Linked by Thom Holwerda on Wed 18th Mar 2009 11:48 UTC, submitted by PLan
In the News In a move that would certainly shake up the computer industry quite a bit, IBM is reportedly in talks with Sun Microsystems about the possibility of IBM acquiring Sun. Sun is going through hard times at the moment, and has been actively looking for someone to be acquired by.
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RE[2]: why?
by linumax on Wed 18th Mar 2009 13:58 UTC in reply to "RE: why?"
linumax
Member since:
2007-02-07

But IBM already has DB2 and it's own JVM, both of which are ahead of Sun's offerings in some respects (eg. scalability). On the OS side, IBM is much interested and invested in Linux, a migration to Solaris would not happen.

IMHO buying out sun is more about getting Sun's customer base, which IBM is already migrating to its own offerings, as well as having more leverage in determining Java's future. IBM Symphony is also based off of OpenOffice and IBM is pushing it as a replacement for MS Office. This move could help them embolden Symphony.

I think it'll be good for everyone, as Sun is dying anyway, and any valuable technology they developed over the years has been open sourced. Any development in progress could use some IBM cash, and there's a much lower chance of Sun employees losing their jobs if they are acquired compared to just dying a slow death.

Edited 2009-03-18 14:13 UTC

Reply Parent Score: 6

RE[3]: why?
by AbuHassan on Wed 18th Mar 2009 14:29 in reply to "RE[2]: why?"
AbuHassan Member since:
2008-08-26

I've been testing Lotus Symphony on my MBP for the last week or two and it is a very solid app.

It starts up faster than OO.org and appears to use a lot less memory while running.

Saying that, there are a few slightly annoying quirks but nothing that is a show stopper.

Reply Parent Score: 2

RE[3]: why?
by segedunum on Wed 18th Mar 2009 16:14 in reply to "RE[2]: why?"
segedunum Member since:
2005-07-06

IBM Symphony is also based off of OpenOffice and IBM is pushing it as a replacement for MS Office. This move could help them embolden Symphony.

Symphony is a failure and I wish IBM would actually 'get' that they should change tac and learn from their failures in the face of Microsoft, Windows and Office. Lotus software is a shadow of its former self because IBM doesn't get that it is a platform rather than a product and the only way you'll make headway against Office now is to have something free.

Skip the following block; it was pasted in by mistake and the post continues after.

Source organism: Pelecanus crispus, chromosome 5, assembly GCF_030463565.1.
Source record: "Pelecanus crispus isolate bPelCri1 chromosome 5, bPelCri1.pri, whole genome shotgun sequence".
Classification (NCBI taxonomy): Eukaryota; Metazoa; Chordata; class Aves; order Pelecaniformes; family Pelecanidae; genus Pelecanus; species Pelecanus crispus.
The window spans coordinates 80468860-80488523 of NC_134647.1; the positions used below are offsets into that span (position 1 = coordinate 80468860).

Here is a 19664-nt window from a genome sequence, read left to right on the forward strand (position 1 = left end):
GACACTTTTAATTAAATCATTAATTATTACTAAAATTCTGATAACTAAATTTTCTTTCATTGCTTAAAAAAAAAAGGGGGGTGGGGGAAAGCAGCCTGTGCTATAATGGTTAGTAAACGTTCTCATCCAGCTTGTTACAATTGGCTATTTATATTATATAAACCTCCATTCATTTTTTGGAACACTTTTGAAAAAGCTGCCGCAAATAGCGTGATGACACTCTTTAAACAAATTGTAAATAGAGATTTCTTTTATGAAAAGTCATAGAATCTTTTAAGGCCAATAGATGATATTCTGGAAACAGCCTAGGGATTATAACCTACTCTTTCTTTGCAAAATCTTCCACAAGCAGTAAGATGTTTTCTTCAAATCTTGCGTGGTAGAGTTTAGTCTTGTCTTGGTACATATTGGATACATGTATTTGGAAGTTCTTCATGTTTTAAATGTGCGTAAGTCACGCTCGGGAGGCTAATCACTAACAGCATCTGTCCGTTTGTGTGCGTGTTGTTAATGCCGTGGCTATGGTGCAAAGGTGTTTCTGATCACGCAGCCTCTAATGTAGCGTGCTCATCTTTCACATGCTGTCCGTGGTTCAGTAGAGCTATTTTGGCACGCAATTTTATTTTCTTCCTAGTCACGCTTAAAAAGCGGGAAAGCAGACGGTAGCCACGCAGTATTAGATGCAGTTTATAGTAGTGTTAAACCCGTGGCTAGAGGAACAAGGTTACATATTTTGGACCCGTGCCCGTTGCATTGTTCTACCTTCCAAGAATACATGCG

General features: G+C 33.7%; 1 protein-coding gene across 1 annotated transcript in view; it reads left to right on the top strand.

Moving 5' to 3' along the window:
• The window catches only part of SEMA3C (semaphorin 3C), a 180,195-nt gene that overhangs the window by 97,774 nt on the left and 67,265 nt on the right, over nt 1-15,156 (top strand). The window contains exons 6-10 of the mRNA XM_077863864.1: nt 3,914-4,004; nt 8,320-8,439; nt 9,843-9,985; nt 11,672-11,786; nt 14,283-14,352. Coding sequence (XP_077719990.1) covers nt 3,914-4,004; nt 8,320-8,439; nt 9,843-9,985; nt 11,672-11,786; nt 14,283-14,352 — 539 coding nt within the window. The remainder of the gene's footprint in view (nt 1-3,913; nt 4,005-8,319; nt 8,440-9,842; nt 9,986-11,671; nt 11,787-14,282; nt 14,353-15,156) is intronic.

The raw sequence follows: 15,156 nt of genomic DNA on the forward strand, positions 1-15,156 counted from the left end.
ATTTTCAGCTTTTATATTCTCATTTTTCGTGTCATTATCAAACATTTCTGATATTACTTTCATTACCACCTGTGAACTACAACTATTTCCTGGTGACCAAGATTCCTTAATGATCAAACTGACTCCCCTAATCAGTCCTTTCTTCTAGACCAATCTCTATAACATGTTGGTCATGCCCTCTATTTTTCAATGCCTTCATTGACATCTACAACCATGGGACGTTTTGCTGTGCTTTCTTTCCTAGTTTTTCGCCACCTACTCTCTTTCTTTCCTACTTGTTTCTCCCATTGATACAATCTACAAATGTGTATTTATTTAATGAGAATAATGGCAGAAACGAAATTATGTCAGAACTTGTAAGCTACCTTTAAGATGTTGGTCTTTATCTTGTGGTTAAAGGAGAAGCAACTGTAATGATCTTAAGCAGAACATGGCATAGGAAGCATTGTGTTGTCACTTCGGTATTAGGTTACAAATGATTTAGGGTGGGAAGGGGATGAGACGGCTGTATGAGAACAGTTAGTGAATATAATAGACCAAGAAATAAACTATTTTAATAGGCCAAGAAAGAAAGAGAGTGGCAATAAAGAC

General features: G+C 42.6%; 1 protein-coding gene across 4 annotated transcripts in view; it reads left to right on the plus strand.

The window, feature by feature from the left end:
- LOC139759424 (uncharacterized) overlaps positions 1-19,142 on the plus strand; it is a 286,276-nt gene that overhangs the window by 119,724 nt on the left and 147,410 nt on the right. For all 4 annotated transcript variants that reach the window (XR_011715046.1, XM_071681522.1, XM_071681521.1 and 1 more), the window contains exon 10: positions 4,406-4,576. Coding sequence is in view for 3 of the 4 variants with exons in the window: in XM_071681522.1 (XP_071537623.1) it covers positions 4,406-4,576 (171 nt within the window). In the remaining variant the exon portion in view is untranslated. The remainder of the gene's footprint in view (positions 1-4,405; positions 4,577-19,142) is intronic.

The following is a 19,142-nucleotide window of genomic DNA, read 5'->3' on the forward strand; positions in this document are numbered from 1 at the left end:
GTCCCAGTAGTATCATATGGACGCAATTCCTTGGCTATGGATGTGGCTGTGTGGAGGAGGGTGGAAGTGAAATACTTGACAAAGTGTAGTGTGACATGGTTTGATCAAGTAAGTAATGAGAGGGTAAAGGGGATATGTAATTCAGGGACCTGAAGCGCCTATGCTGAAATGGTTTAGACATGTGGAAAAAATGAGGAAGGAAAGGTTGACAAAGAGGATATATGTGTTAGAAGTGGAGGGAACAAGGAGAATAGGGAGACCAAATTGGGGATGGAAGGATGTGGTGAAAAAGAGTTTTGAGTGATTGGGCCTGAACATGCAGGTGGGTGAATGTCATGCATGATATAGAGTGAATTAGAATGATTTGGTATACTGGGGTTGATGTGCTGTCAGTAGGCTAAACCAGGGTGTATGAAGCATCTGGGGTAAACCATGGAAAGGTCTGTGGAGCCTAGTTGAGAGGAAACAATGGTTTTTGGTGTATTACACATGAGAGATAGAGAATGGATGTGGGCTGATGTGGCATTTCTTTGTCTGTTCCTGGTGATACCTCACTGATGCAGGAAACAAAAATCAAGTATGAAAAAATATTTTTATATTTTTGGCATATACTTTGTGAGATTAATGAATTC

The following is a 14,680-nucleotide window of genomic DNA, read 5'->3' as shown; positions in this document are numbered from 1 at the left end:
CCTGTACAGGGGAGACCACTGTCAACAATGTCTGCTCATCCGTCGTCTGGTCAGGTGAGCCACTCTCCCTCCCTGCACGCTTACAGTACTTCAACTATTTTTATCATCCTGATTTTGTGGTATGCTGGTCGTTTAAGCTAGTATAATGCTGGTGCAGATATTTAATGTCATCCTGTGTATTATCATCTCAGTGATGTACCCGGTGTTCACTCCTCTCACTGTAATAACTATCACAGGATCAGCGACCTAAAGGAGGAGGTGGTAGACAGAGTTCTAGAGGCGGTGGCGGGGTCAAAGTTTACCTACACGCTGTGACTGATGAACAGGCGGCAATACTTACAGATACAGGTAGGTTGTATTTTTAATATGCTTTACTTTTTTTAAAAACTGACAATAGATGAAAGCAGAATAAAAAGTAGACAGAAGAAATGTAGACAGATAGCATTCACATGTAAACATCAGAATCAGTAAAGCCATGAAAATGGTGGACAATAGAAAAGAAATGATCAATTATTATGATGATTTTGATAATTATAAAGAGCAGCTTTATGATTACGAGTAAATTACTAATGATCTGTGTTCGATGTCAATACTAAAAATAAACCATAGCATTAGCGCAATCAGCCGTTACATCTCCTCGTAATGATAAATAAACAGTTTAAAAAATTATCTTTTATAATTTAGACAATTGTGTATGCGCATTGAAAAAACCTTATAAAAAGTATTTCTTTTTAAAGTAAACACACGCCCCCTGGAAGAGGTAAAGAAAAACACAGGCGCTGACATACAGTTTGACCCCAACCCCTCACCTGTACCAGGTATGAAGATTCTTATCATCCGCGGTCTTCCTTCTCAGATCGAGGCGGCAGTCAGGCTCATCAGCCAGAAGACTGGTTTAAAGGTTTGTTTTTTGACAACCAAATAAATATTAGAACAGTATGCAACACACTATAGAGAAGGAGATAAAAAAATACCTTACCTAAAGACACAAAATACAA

Reply Parent Score: 1

RE[4]: why?
by deathshadow on Sun 22nd Mar 2009 15:05 in reply to "RE[3]: why?"
deathshadow Member since:
2005-07-12

IBM doesn't get that it is a platform rather than a product and the only way you'll make headway against Office now is to have something free.

Oh yes, the only way to compete with a product that costs legitimate businesses $380 per complete copy or $80 for individual slices of - is with something that you don't charge for, meaning you have significantly less development money in the pipe to work with.

OoO and Symphony are cute toys, but even compared to Office 97 they are like a trip in the wayback machine to 1993 in terms of 'standard functionality'. What is needed is serious development revenue and frankly, you don't have that when you combine dirty hippy FLOSS with a package that the die hard coding geeks probably don't spend their entire day relying on. (Which is why free as in freedom free as in beer thrives for things like Apache or mySQL, and feels like the poor relatives you pretend you aren't home for at christmas when it comes to desktop applications).

I mean, even the simplest of things like the fact that OoO and Symphony STILL kern text like sweetly retarded crack addicts - makes them still feel like toys.

On top of which, if you want where the real money is, you BETTER charge for it. Businessmen are leery of 'free as in beer' AND 'free as in freedom' because the question becomes "did you even GO to business school?"

Capitolism - don't knock it, it actually works fairly well.

Reply Parent Score: 2